How are the Artics holding up with the current changes in climate and overall trend of global warming?

Well, climate change is hitting the North Pole quite hard. Historic Arctic heatwaves in the past few years have thawed the North Pole so much it’s shattered into pieces, climate researchers have discovered.

Scientists onboard research ships were surprised by how freely the vessels can move in waters typically known to be frozen solid.

Recent satellite images have shown an unprecedented level of polar ice melting that has significantly shrunk arctic caps faster and to a greater extent than any year in the past four decades.

At first these researchers on the expedition weren’t sure whether the loose ice cover was due to wind and currents. Current weather conditions.
They were concerned that, if it was, a change in weather conditions could compact it again. Then they would have been caught in a mousetrap and could have become trapped in the ice.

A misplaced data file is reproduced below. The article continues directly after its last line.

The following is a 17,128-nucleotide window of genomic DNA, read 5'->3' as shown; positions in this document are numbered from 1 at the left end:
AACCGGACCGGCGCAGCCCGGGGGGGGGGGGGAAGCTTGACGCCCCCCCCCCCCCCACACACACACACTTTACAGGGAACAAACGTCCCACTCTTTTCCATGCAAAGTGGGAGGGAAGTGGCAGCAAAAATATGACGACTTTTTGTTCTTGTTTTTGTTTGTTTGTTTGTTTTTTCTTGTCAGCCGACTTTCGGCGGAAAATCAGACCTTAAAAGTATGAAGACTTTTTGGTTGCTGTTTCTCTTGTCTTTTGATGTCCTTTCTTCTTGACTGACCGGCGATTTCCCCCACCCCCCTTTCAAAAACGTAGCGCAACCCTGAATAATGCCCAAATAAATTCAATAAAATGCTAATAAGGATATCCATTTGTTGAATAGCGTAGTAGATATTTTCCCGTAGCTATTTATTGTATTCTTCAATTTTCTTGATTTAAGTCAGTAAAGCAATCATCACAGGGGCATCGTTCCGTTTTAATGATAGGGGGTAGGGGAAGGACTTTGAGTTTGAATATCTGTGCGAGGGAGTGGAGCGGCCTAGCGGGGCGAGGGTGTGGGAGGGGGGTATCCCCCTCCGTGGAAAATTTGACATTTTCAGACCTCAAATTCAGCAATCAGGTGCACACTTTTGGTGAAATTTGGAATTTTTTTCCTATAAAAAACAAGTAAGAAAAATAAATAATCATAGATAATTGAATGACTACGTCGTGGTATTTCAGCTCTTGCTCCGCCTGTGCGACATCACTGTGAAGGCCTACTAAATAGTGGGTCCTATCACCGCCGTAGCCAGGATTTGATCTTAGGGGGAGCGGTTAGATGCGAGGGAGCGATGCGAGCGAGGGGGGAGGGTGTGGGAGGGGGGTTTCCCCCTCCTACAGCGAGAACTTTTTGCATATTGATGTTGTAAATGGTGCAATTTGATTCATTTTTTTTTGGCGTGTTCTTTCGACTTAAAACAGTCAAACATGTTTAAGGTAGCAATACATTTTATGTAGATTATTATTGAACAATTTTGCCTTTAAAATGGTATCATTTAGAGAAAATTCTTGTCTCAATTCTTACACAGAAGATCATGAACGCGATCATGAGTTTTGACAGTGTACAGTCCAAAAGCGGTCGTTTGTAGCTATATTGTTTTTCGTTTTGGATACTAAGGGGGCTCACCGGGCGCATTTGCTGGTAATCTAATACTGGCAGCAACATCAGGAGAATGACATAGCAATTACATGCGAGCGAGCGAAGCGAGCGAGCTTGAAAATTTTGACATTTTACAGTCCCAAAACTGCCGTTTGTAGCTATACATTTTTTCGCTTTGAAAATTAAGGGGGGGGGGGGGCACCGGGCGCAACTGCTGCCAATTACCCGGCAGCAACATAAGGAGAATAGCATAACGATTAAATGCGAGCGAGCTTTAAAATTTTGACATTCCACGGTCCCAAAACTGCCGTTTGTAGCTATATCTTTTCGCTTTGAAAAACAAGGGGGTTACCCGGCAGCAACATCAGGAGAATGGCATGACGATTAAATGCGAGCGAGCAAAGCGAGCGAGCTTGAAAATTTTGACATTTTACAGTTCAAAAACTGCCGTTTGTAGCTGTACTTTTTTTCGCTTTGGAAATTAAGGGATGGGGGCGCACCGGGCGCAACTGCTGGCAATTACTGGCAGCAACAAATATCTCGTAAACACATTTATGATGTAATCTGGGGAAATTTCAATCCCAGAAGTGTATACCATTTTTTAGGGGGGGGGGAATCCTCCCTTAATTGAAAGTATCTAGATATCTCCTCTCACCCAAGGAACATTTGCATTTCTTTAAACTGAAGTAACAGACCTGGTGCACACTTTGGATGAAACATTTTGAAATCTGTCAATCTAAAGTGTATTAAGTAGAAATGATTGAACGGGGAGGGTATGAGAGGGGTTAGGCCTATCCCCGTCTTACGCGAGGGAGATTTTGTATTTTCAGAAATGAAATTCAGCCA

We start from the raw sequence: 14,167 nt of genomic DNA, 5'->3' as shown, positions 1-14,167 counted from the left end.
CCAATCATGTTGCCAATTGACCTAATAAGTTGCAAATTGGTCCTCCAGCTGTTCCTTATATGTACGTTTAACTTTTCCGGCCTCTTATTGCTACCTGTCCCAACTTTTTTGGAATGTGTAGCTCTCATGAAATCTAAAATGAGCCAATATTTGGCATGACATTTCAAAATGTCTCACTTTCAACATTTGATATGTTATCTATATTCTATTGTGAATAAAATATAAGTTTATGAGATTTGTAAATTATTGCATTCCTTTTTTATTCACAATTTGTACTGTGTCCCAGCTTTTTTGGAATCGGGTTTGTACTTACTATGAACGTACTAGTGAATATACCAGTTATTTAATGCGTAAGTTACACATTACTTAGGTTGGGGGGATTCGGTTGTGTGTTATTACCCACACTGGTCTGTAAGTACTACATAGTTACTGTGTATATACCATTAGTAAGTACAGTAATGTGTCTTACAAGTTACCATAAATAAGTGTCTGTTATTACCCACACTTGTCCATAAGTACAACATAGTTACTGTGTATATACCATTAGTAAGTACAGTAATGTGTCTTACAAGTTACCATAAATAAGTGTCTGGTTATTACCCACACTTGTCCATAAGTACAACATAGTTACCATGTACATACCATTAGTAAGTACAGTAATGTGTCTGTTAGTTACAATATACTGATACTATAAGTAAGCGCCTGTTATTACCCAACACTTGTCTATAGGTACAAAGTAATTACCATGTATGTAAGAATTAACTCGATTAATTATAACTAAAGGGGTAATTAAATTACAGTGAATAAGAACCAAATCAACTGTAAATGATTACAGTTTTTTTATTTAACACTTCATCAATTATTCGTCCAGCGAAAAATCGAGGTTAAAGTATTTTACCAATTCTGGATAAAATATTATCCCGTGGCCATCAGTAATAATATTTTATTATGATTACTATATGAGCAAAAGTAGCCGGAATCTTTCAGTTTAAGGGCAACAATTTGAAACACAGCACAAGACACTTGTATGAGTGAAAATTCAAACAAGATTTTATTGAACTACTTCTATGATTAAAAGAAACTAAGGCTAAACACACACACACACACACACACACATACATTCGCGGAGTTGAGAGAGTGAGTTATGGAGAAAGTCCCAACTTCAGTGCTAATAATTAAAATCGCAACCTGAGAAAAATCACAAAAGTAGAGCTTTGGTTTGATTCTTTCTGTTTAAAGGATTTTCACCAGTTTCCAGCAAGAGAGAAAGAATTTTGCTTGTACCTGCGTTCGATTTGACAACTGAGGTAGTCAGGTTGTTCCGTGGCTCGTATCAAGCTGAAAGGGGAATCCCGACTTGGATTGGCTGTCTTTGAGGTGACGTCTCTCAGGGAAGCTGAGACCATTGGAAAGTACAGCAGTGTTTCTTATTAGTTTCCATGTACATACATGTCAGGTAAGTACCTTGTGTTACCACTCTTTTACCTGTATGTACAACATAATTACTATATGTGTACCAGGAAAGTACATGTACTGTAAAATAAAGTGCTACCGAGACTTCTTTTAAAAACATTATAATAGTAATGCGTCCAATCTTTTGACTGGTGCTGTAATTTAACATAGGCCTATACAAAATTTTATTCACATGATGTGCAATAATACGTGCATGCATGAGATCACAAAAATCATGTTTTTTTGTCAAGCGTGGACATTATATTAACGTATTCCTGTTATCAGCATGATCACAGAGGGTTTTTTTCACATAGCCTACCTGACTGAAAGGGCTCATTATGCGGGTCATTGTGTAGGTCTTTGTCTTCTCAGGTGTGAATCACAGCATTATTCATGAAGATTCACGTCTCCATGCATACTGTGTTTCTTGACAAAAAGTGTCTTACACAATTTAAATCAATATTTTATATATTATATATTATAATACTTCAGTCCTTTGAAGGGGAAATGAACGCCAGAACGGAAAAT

But if it were the weather, these conditions never changed. It seems a change in climate is melting the ice faster than expected.

On the way north, the sea ice is surprisingly weak, has lots of melt ponds, and icebreaker ships are able to easily break it. Gaping cracks can be seen between large chunks of ice extending into the distance for kilometres.

For the North Pole the current situation is historic. Normally it’s wise to avoid the region north of Greenland because it’s home to the thicker and older ice and virtually impassable. But now you can easily find extended stretches of open water reaching nearly to the Pole.

Near Siberia, that warming has resulted in less ice being naturally formed and it melting faster than any year since 1979. A phenomenon deemed only possible every 80,000 years if not for human interference.

US scientists have also found that between May and July this year, the Northern Hemisphere experienced its warmest three months on record.
While the Northern Hemisphere is currently in the midst of summer and global ice caps naturally go through melt-and-freeze phases throughout the year, the re-freezing stage has been dramatically slower.

Teams are now set to further measure the looming freeze period.